What a quirky, Cascadian pilgrimage can teach the church.
Each year during the late winter and early spring, crowds descend on the small coastal town of Forks, Washington. They come in pursuit of winter steelhead.
For many who make this trip it’s no ordinary fishing adventure; it’s a pilgrimage that borders on the religious. Last year I experienced the fervor first-hand.
It was quite a change from my work as a pastor. On Ash Wednesday, 2015, instead of crossing the foreheads of God’s people with ash, I found myself enacting a different ritual: cast, swing, step, repeat.
For the first time in years, I didn’t have any church obligations. I was on the side of the Hoh River “swinging flies” and praying I could get a steelhead to bite. Two guys I had met earlier in the day joined me, one a medical salesman from Spokane, Washington, and the other a lawyer from Helena, Montana. We were there for three days of non-stop fishing.
As my fly line would dance though the water I found my mind drifting. Could the church learn something from steelhead fishermen? Indeed, I decided, it could. Here are five lessons they taught me.
1.) Curiosity is motivating.
I caught my first steelhead February 26, 2011 while fishing outside of Forks on the Bogachiel River, but that first fish is not why I keep going back. It was the second fish that broke my line at the end of the day that keeps me returning. Ever since I felt my rod lose tension I have always wondered how big that fish must have been, and how many other fish are out there like it. The curiosity instilled during my first pilgrimage to Forks caused me to fish many rivers all over Washington state with the hope of discovering “what might be.”
I think the church could use a dose of that same kind of curiosity. How might such a curiosity change an evangelism committee? Or even a capital campaign?
2.) Rhythms are important.
Those who make the pilgrimage to Forks are attuned to the rhythms that make steelhead fishing possible. They must time their journeys based on when the steelhead arrive historically, and when weather conditions present peak opportunities to catch these elusive fish.
Steelhead fishermen also know there are no fish are in the water sometimes. And no amount of effort will change that. Yet successful steelheaders know how to read the conditions that make these elusive fish move, so they use their time on the water to its fullest.
What if we did the same in our neighborhoods? What if the church sought to learn the rhythms that shaped the lives and communities around us?
What if we did the same in our neighborhoods? What if the church sought to learn the rhythms that shaped the lives and communities around us? Perhaps we’d be more effective in engaging unbelievers and waste less time on plug-and-play ministry programs. Rhythms are essential.
3.) So are your surroundings.
Steelheaders are some of the most attentive people on the planet. They pay attention to the different types of water, and the water temperature. They examine the clarity of the river and the flow rate.
What if we paid the same kind of attention to our cultural surroundings? How would our actions change if we became more attuned to how outside forces were shaping us?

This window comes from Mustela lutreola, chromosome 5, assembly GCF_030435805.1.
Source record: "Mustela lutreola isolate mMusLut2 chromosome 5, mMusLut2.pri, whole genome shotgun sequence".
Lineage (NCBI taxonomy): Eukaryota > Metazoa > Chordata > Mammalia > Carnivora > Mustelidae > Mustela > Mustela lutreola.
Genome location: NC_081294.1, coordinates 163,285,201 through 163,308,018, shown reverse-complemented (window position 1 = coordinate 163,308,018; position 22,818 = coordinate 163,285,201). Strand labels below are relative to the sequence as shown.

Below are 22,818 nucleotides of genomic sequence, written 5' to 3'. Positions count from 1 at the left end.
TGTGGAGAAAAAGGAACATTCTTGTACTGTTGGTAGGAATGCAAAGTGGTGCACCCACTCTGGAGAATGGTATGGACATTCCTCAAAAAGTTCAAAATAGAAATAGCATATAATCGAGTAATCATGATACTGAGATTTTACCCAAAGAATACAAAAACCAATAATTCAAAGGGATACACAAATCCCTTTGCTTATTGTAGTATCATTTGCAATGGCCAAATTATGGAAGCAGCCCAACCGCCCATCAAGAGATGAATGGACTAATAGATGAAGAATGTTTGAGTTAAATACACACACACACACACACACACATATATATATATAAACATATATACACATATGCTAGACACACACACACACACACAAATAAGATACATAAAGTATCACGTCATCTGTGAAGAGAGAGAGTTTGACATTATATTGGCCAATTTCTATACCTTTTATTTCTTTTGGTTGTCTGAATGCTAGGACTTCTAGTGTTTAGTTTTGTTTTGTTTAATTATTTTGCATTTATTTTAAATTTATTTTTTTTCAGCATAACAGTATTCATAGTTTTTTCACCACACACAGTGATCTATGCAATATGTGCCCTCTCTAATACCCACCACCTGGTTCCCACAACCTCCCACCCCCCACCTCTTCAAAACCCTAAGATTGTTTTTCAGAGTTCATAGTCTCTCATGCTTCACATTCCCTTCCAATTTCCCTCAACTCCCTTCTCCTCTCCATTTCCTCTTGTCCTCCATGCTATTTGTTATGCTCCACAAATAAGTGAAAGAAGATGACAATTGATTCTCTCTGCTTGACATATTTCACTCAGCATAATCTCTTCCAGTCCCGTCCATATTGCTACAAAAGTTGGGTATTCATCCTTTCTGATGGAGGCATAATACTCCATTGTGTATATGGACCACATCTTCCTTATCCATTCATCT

4.) Be ready to receive.
You don’t go on a pilgrimage to give something; you go on a pilgrimage to seek and receive. Too often the assumption of the church is that it must change the dominant culture. This assumption is a bit presumptuous. What makes us think the world around us even wants what we’re offering? Didn’t Paul proclaim God made what the world calls foolishness into wisdom (1 Cor. 1:20)? Why does the church think the world will be ready to receive what even God considers on the surface to be foolishness?
What if the church came to each and every interaction in a position of receptivity? Perhaps we’d find ourselves engaged with others when we least expected it.
Steelheaders know what it means to live in a posture of receptivity. Unlike trout, and other fish species, which generally live in the same location, steelhead are always on the move. They have only one job to do: Spawn! Just because they are in one place one day doesn’t mean they will be there the next. Therefore, with each and every cast, steelheaders wait in anticipation for what might be. What if the church came to each and every interaction in a position of receptivity? Perhaps we’d find ourselves engaged with others when we least expected it.
5.) Gratitude is essential.
For those who fish for steelhead there are few things in life that produce the same thrill as catching one of these fish. Maybe it’s the way they fight. Or maybe it’s the fact they are becoming more and more difficult to find. But once a fish is landed steelheaders look down at them in utter gratitude because they know how unusual that moment is.
What if pastors and lay leaders were grateful people even took the time to show up? Even if it was only for half the service. How would it change the way they approach their congregation, care for their flock, and preach?
Folks who fish for steelhead are unique. Often they are accused of being a little odd. Why? They fish for something that is shrinking in numbers, and that gets harder to catch every year. Yet, despite poor returns, and the difficulties that come trying to catch them, they continue to make the pilgrimage to Forks to passionately chase after them.
Sound familiar? The situation of steelheaders in Cascadia is a lot like the church in Cascadia. Maybe the pilgrimage these steelheaders make can shed a light on how God is calling us to engage with our mission field. I know it has for me.